Winding my way up the hill towards home, I noticed the graveyard to my left. Not new to me, but familiarity sometimes blinds me to life, even in a cemetery. I slowed, noticing fresh flowers and other signs someone was remembered.
Recently, a speaker at Gordon College said, “Everybody needs someone in their lives who you can tell stories to your kids about.” She was referring to stories of someone who believed in you, against all odds.
Yesterday, in a newscast, I learned about Miracle Messages.
One man, learned from the homeless in his area, there’s something called relational poverty. Out of this grew Miracle Messages, a nonprofit formed to “reunite the homeless through social media.” Imagine using cellphones for such a holy purpose.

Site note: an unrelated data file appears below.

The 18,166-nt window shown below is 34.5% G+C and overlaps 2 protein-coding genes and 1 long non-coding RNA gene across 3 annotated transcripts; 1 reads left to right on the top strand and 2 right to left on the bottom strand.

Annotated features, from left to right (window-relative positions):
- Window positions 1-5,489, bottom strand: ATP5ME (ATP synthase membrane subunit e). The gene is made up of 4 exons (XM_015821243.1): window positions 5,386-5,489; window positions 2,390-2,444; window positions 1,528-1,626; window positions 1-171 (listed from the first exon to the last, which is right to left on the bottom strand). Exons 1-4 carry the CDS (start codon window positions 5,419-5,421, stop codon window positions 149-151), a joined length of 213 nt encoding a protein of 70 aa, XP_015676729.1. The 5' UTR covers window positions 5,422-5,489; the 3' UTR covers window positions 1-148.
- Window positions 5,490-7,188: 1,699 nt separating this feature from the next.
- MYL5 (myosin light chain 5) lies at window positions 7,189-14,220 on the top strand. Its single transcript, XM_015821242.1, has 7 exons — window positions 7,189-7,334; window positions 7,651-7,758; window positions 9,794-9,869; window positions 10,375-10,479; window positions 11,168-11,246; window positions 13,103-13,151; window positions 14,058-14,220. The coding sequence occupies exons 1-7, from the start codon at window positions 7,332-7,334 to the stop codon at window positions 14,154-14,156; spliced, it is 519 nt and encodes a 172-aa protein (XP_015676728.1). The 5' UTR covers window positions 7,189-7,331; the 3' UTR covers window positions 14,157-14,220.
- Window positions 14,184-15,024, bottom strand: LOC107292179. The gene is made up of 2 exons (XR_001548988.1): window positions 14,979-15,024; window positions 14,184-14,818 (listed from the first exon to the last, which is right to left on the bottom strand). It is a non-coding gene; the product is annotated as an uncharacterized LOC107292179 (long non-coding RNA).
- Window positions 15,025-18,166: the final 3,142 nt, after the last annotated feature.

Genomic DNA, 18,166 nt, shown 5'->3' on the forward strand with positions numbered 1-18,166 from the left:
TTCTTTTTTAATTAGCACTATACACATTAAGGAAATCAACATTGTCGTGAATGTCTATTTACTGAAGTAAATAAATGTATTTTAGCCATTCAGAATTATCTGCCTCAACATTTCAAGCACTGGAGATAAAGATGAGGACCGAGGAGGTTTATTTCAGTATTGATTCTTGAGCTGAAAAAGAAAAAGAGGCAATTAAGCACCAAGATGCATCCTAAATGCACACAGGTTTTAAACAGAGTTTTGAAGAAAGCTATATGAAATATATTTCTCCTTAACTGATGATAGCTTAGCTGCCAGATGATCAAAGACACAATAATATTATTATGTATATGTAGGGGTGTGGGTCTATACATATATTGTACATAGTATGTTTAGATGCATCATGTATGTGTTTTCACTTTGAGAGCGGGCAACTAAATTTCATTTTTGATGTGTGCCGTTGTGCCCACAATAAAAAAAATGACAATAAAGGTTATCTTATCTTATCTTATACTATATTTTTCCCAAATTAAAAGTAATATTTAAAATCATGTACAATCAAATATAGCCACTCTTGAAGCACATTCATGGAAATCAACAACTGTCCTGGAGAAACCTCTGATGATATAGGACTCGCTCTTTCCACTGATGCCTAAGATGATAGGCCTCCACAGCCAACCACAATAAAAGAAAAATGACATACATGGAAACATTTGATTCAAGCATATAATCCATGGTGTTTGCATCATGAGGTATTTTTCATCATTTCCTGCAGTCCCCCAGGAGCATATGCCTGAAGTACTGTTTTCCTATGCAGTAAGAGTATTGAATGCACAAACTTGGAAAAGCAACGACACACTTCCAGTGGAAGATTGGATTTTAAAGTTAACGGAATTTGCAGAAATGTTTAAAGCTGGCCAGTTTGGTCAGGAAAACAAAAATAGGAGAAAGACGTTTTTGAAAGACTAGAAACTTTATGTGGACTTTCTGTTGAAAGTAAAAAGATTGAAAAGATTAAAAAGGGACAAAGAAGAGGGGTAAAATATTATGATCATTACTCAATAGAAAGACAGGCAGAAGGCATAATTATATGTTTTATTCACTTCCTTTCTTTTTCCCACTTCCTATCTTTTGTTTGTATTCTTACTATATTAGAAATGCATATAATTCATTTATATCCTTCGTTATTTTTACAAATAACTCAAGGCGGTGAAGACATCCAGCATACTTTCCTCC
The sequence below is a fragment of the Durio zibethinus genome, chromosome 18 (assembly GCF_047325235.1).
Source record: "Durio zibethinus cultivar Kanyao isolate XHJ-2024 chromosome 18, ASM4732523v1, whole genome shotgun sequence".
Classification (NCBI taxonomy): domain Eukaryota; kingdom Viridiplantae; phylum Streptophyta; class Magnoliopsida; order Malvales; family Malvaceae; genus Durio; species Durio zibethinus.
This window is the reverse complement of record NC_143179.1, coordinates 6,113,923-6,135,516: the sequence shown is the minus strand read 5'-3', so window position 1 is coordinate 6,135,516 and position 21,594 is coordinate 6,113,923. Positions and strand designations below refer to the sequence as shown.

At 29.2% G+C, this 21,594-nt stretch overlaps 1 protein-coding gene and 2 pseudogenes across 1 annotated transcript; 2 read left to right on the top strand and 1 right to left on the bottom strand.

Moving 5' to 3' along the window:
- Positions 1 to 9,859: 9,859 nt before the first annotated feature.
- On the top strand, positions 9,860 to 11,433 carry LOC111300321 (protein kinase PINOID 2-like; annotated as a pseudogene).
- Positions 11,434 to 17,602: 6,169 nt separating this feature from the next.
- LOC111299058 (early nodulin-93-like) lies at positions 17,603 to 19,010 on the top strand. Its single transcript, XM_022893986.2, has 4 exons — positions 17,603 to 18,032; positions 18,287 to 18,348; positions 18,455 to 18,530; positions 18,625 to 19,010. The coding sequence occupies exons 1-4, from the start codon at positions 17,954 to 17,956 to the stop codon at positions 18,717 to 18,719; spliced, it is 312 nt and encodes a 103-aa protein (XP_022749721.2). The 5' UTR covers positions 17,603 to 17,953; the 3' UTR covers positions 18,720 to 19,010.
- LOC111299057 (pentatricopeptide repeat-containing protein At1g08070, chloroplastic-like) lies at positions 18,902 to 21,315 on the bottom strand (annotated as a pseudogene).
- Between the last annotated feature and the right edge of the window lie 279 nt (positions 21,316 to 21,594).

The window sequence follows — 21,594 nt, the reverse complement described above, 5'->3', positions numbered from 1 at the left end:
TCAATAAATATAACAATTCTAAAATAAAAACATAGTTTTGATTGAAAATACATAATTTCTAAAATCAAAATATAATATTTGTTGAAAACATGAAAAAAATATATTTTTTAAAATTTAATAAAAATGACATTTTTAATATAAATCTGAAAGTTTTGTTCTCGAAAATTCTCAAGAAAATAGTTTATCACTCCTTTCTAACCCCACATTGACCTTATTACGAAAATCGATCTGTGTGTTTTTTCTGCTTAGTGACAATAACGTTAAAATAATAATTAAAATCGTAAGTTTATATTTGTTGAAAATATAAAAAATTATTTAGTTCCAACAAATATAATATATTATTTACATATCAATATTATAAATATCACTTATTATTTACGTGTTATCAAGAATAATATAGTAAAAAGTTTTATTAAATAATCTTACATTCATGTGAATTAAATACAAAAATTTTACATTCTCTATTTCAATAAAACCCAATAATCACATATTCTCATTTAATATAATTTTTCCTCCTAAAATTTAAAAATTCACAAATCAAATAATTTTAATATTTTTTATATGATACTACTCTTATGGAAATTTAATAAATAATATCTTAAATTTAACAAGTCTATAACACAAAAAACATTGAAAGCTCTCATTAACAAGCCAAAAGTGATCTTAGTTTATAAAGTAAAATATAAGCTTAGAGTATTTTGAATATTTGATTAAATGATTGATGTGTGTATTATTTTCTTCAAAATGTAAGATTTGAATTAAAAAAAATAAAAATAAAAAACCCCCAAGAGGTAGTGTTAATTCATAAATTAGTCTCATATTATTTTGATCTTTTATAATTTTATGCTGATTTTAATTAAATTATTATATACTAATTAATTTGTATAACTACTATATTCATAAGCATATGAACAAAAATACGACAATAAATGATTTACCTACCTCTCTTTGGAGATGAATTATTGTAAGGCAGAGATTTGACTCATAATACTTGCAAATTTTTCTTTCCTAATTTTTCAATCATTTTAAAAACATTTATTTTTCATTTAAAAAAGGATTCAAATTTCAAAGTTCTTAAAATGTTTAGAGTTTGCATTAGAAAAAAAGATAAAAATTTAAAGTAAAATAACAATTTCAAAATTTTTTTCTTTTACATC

Some of the volunteers and homeless wore T-shirts stating: EVERYONE IS SOMEBODY’S SOMEONE. They help the homeless record video messages with the hope of reconnecting, like a Lost and Found department for lost folks.
Maybe if I took that to heart, I wouldn’t skirt around, eyes averted, purse clutched as if they were nothing but a dangerous crack in the sidewalk to be avoided at all costs.
Today’s Palm Sunday. This time of year, like Christmas, the name of Jesus crops up in newspapers and TV, if only to announce sermon titles and times of Holy Week services. But Jesus never sought the limelight. He would’ve been at home with the homeless. Which makes me wonder, would I have skirted around his outstretched sandals, averted my eyes and gripped my purse like he was a potential threat to life as I loved living it?
Or would an encounter with this Jesus become the story of Someone I’d share stories about with my children, grandchildren and anyone else who needed to know there is Someone who loves them, against all odds?
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